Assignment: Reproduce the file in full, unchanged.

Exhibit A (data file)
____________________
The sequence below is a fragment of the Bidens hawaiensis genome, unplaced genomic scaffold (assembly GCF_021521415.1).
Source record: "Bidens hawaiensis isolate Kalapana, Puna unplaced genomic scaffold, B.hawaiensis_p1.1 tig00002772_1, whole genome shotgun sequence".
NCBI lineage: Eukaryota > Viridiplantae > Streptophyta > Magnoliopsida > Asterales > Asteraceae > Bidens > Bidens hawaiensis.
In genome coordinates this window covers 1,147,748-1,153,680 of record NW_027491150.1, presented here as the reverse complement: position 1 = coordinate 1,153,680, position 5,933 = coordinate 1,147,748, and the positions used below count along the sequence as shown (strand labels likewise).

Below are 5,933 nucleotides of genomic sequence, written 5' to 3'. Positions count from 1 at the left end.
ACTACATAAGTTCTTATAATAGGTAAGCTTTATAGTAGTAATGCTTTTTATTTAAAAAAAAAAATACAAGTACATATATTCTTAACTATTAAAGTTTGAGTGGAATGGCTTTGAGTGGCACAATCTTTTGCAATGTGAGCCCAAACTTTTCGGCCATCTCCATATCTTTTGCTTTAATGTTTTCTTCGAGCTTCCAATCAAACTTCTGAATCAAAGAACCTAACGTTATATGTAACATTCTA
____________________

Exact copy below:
The sequence below is a fragment of the Bidens hawaiensis genome, unplaced genomic scaffold (assembly GCF_021521415.1).
Source record: "Bidens hawaiensis isolate Kalapana, Puna unplaced genomic scaffold, B.hawaiensis_p1.1 tig00002772_1, whole genome shotgun sequence".
NCBI lineage: Eukaryota > Viridiplantae > Streptophyta > Magnoliopsida > Asterales > Asteraceae > Bidens > Bidens hawaiensis.
In genome coordinates this window covers 1,147,748-1,153,680 of record NW_027491150.1, presented here as the reverse complement: position 1 = coordinate 1,153,680, position 5,933 = coordinate 1,147,748, and the positions used below count along the sequence as shown (strand labels likewise).

Below are 5,933 nucleotides of genomic sequence, written 5' to 3'. Positions count from 1 at the left end.
ACTACATAAGTTCTTATAATAGGTAAGCTTTATAGTAGTAATGCTTTTTATTTAAAAAAAAAAATACAAGTACATATATTCTTAACTATTAAAGTTTGAGTGGAATGGCTTTGAGTGGCACAATCTTTTGCAATGTGAGCCCAAACTTTTCGGCCATCTCCATATCTTTTGCTTTAATGTTTTCTTCGAGCTTCCAATCAAACTTCTGAATCAAAGAACCTAACGTTATATGTAACATTCTA